Volunteer firefighters battle chemical fire in Walburg

It was a group effort of small-town firefighters that helped put out a fire that could have been an even worse disaster. 

The Weir Volunteer Fire Department is leading an investigation into the fire that broke out at a plastic fabrication facility in Walburg Thursday afternoon. The fire broke out yesterday afternoon and lasted for several hours as help arrived. 

Corey Crew lives about a mile away from the CPI Products plant where the fire happened. In fact, he used to work there and is familiar with what's inside.



"Acetones, and resins. They build the buckets that you see on electric company trucks and cable company trucks that they get raised up in to fix light poles and the parts that go with it,” said Crew.

The fire broke out at the facility around 4:30 p.m. Thursday and a shelter-in-place was issued for residents within one-mile of the plant.

"I was coming home from work and saw a big cloud of smoke on 971, and I knew where it was coming from, I knew," Crew said, and added that the smoke was thick, and even reached his home and began plumming over this roof.

"I'm still friends with a lot of the people who work here so I was calling them making sure they got out safely. Luckily everybody was already out by the time it happened except for a few office people but once they smelled smoke, they are right there at the door,” said Crew.

A photo of the fire at the CPI Products plant in Walburg from ten miles away. (Twitter user Chuntillo)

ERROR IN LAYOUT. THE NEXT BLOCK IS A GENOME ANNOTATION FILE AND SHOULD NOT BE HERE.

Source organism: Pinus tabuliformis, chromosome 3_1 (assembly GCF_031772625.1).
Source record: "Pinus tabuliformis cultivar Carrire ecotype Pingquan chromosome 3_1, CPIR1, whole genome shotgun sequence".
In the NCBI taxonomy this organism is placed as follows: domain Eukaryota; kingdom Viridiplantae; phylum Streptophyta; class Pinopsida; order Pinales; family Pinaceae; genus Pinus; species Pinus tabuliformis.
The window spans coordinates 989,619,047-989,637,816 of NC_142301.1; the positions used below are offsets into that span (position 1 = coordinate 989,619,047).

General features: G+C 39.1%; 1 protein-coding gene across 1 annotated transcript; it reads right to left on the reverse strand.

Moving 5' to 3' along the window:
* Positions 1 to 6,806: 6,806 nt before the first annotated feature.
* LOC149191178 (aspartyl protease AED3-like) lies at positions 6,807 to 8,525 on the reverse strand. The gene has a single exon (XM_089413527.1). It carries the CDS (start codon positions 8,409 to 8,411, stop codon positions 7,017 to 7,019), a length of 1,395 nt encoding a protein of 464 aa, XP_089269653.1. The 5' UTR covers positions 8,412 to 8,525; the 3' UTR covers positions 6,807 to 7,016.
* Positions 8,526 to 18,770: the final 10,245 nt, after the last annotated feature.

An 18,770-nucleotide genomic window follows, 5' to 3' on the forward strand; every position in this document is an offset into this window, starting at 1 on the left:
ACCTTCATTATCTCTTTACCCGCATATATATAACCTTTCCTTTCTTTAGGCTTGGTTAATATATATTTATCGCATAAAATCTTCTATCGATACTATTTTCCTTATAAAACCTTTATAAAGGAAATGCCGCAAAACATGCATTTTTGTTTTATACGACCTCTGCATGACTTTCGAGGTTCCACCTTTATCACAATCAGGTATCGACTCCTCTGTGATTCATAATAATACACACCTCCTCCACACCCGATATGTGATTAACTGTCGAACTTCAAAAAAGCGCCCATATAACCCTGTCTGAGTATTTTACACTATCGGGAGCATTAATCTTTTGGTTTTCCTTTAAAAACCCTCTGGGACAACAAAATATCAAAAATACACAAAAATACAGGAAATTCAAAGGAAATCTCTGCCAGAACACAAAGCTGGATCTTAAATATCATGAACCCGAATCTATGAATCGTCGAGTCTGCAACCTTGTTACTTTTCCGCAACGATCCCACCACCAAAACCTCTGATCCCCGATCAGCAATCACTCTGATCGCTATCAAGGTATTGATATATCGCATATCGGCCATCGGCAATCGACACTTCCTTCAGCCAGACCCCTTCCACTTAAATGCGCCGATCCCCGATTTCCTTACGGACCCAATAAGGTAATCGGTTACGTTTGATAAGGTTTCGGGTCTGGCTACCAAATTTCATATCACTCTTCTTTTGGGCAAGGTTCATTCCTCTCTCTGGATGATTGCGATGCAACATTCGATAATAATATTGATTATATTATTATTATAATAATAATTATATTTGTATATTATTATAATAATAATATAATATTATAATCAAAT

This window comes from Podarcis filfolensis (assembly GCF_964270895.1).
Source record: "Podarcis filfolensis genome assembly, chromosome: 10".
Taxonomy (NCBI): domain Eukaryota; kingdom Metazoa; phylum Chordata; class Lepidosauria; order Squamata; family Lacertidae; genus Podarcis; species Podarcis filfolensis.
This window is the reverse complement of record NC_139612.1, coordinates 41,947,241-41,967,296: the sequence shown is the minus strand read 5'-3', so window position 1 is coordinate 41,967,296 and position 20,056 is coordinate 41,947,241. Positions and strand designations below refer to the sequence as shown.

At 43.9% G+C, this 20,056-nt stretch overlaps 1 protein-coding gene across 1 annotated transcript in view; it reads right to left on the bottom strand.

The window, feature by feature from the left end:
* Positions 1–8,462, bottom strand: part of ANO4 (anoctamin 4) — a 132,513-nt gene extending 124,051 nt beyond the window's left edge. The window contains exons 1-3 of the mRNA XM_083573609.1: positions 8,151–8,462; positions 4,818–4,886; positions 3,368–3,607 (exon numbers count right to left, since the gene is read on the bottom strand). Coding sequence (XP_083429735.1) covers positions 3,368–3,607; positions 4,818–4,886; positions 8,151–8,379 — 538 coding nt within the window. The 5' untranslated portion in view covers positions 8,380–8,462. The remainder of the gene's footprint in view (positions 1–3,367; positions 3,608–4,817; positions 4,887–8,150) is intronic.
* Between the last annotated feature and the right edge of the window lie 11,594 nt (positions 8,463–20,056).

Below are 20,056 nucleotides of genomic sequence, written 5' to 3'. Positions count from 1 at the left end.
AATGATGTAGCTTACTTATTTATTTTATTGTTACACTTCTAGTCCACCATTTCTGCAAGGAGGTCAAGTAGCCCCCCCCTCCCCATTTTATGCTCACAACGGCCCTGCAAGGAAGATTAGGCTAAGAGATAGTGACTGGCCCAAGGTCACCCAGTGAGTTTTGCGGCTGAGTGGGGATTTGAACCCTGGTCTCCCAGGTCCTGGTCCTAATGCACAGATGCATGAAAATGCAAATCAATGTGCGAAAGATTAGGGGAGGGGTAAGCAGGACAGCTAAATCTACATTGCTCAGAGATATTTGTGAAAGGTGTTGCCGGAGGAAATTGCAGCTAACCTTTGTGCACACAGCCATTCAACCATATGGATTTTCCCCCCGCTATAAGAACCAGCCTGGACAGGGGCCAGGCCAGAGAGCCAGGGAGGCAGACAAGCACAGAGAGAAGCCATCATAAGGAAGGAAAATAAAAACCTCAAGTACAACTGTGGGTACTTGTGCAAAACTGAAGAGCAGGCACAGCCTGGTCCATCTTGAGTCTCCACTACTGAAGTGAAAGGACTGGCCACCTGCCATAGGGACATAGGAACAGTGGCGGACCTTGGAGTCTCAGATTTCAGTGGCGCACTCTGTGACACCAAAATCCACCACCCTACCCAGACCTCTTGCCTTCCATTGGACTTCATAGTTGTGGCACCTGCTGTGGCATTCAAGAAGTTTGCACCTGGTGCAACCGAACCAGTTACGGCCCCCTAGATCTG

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It wasn't long before the small volunteer Weir Fire Department responded and Assistant Fire Chief Kevin Gehrig said that upon seeing the smoke and everything, they called for help from Georgetown.

However, it wasn't just Georgetown that responded, several other small departments came to help, like Coupland, Thrall and Taylor's fire departments. Gehrig says all in all, about 75 firefighters were on the scene throughout the day fighting the blaze.

"Around 10:00 it was finally out that we could send enough of the crews home and we rotated departments throughout the county to sit and watch," Gehrig said.

No one was killed or injured in the fire, and Crew says he's thankful because he knows firsthand that things could have been much worse.

"There is a building on the other side of here that houses all the chemicals, and they have propane tanks. Luckily the firefighters are good at keeping everything contained. If it had hit that chemical building it would have been a lot worse,” said Crew.

The Texas Commission on Environmental came to help with the cleanup effort, the state fire marshal is also investigating to determine the cause of the fire.

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